Native American Indian Studies (set of 4) Grey Eagle (Sioux), Little Hawk (Lakota), Fool Bull (Lakota), Red Cloud (Lakota)

93| Tyler Robertson (American, b. 1981)

Native American Indian Studies (set of 4) Grey Eagle (Sioux), Little Hawk (Lakota), Fool Bull (Lakota), Red Cloud (Lakota)

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Oil on canvas, 20" x 16" 20" x 16" (each)

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$6000 - $9000

Fool Bull
Fool Bull was Brule Lakota Sioux of the Chokatowela band born in 1844. Like his father, Fool Bull was a great medicine man and belonged to the Kit Fox Society. He was present and fought at the Battle of the Little Bighorn, otherwise known as Custer’s Last Stand, in 1876. His account of the battle reads, “We rode into battle with War Chief Buffalo Horse with Hollow Horn Bear in the lead. We started toward the fighting, but Hollow Horn Bear saw soldiers riding down from the Northeast ridge, so we turned and rode into a group of soldiers. We had the Cheyenne to our left and Crazy Horse’s Oglala to our right. No one shot; it was quiet. Then the Cheyenne charged. I watched as a man, still on his horse blew his horn many times. Most of the horse soldiers on the ground were dead. I wanted the horn, so I rode straight for him. The man with the horn was stilling blowing it when I killed him with my stone war club. I took the horn and his revolver; Chief Buffalo Horse took the soldier’s horse that still had his carbine on it.”

Little Hawk
Little Hawk, born in 1836, was an Oglala Lakota war chief and a half brother of Worm, Crazy Horse’s father. Through the 1860s and 1870s, Little Hawk participated in the fights alongside his famous nephew Crazy Horse and was one of the participants in the Battle of the Little Bighorn. He was committed by political and personal imperatives to preserve his people's hunting grounds and was reluctant to follow Sitting Bull into Canadian exile. Little Hawk chose to fight alongside his nephew against the U.S. troops. According to General George Crook, “Little Hawk appeared to rank next to Crazy Horse in importance, was much like his superior in size and build, but his face was more kindly in expression and he was more fluent in speech." After years of fighting, Little Hawk participated in the Lakota Delegation to Washington on 1888 and on January 6, 1891, after the Wounded Knee Massacre, Little Hawk and others negotiated their terms of surrender.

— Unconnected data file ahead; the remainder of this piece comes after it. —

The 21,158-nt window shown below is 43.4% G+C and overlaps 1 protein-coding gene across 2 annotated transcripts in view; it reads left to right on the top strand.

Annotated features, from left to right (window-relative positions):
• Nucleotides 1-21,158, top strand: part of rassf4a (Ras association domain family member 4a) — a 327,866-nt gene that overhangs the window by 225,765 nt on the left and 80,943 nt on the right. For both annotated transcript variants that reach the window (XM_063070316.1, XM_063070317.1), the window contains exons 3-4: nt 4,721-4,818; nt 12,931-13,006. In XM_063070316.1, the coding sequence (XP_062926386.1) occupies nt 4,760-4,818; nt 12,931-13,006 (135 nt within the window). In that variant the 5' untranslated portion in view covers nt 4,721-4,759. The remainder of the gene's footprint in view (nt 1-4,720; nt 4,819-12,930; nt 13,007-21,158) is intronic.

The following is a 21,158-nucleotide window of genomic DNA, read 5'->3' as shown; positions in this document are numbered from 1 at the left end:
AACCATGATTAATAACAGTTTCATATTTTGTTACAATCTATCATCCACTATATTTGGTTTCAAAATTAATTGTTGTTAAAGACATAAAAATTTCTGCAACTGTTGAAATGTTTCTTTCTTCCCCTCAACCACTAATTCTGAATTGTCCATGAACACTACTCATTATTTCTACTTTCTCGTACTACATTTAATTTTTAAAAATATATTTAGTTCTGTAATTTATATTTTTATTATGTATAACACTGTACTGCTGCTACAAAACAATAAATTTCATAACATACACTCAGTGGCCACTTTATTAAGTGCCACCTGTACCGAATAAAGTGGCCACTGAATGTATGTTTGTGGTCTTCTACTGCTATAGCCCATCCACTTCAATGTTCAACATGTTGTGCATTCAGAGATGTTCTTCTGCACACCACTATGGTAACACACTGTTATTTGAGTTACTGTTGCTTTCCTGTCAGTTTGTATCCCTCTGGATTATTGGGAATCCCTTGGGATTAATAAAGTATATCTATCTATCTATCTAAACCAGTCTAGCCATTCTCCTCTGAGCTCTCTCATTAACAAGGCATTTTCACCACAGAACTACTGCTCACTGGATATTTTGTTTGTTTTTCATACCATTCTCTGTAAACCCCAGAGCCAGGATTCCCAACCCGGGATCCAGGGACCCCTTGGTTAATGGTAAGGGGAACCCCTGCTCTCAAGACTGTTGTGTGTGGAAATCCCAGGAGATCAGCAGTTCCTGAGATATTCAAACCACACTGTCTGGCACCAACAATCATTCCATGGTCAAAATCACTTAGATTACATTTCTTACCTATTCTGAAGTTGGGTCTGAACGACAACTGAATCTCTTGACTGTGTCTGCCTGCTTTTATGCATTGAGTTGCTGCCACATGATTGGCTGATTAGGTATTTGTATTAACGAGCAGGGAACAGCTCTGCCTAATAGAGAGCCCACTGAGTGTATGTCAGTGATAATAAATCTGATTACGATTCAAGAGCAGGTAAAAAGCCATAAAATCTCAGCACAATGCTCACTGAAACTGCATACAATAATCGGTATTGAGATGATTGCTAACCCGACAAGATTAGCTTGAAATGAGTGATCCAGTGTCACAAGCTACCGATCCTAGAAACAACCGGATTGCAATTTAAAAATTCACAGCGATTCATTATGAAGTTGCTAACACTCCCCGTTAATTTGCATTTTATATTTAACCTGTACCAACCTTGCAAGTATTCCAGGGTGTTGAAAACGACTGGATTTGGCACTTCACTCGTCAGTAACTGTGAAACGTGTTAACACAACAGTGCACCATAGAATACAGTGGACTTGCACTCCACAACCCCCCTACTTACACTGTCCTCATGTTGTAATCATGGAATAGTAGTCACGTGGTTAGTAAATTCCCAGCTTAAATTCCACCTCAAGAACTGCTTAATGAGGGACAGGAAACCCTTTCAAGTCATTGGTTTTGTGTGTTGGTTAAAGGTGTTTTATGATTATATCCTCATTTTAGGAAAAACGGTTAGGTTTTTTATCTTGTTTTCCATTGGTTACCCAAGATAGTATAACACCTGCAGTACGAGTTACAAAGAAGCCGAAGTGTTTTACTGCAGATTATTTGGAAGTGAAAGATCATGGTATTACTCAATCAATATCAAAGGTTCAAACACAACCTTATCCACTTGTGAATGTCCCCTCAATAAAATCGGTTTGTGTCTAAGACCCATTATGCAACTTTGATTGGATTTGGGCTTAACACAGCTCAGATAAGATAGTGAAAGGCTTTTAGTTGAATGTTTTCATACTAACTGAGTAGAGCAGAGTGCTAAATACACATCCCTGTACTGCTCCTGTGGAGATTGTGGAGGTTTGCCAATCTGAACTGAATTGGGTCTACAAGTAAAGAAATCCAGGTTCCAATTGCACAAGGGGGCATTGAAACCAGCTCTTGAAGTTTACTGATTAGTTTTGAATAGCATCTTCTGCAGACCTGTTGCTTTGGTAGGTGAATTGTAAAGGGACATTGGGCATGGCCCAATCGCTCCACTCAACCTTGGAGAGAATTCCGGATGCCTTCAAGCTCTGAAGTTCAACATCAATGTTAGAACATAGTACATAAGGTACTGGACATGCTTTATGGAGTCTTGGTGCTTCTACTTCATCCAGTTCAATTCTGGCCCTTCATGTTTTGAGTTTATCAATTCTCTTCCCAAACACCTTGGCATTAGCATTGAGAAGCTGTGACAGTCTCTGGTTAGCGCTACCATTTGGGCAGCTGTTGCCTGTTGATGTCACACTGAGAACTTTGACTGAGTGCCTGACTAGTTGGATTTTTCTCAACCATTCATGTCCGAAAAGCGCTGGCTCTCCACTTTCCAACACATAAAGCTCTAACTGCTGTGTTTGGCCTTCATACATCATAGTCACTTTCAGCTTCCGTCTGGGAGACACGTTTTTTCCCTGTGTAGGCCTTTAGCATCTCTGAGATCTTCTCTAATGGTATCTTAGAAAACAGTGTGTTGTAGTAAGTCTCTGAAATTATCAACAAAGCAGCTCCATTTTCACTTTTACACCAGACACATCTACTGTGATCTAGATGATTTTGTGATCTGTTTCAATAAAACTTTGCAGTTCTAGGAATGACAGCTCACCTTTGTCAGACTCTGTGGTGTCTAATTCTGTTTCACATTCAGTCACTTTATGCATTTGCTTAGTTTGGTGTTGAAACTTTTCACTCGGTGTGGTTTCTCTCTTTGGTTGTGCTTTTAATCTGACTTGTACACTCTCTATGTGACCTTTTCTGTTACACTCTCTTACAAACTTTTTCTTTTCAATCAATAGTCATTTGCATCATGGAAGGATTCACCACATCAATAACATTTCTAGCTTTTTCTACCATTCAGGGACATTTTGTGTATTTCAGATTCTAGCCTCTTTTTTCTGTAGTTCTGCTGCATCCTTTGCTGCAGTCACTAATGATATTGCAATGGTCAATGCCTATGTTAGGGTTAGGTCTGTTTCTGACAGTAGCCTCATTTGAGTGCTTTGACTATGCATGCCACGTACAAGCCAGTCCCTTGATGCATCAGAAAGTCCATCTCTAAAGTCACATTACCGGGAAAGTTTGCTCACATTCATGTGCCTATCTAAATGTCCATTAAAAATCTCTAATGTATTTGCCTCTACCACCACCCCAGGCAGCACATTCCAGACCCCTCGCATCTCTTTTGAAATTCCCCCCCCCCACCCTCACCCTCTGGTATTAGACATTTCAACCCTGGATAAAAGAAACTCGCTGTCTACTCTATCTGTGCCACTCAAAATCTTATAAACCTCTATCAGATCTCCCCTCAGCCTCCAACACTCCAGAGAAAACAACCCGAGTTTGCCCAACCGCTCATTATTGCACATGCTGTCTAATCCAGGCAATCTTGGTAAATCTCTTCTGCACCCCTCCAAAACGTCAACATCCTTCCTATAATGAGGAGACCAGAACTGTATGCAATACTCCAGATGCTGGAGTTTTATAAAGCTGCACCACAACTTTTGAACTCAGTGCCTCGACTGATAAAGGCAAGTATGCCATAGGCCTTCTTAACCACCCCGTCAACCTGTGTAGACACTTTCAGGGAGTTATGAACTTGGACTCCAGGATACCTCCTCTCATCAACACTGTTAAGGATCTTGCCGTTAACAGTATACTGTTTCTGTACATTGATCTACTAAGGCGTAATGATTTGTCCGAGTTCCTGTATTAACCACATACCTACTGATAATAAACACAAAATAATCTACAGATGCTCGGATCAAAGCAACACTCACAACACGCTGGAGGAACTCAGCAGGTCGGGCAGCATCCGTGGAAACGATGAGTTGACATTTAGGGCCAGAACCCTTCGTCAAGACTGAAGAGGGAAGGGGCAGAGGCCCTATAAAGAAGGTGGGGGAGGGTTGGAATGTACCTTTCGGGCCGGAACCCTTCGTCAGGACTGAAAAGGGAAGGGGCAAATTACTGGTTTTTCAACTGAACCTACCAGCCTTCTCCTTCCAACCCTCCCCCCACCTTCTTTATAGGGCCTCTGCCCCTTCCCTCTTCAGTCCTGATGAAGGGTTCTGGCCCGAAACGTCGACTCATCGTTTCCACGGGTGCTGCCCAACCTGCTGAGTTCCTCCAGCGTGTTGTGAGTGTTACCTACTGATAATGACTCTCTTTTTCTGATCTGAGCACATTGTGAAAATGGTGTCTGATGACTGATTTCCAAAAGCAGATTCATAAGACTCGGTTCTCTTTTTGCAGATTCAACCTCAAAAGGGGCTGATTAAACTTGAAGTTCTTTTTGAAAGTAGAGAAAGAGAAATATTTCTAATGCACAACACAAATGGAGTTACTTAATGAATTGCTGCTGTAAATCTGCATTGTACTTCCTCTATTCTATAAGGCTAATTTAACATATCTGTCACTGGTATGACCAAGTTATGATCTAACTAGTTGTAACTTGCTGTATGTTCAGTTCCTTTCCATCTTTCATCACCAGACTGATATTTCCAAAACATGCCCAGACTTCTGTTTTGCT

Gray Eagle
Gray Eagle was a Hunkpapa of the Wakan band and was later known as Gabriel Gray Eagle.
Gray Eagle was among the northern or “non treaty” bands living away from the agencies. In the spring of 1872, Sitting Bull married Gray Eagle’s sister, Four Robes. As a brother-in-law of Sitting Bull, Gray Eagle became closely aligned with the noted Hunkpapa headman. In 1876 Gray Eagle fought against the army at the Battles of the Rosebud and the Little Bighorn. Agent James McLaughlin described Gray Eagle as “a man of determination and strong will power... an influential leader of his people.” Gray Eagle later served as a tribal judge and went to Washington, D.C., as a delegate from Standing Rock in 1888.

Red Cloud
Red Cloud was a respected Sioux Indian chief and the only chief who won a war with the United States of America, the so-called “Red Cloud’s War.” The Sioux, along with the Cheyenne, defeated the North American Army, and the government was obligated to sign the Treaty of Fort Laramie, in which it gave up forts that it had built on the Bozeman Trail, which was on Lakota land. In turn, it granted them their own autonomous lands. Although the U.S. did not keep its word, Red Cloud did not participate in the later Great Sioux War, led by Sitting Bull and Crazy Horse. Despite the famous Battle of the Little Bighorn, since then the Native Americans lost what little they had, and hunger made the tribes give up little by little and move to the reservation.


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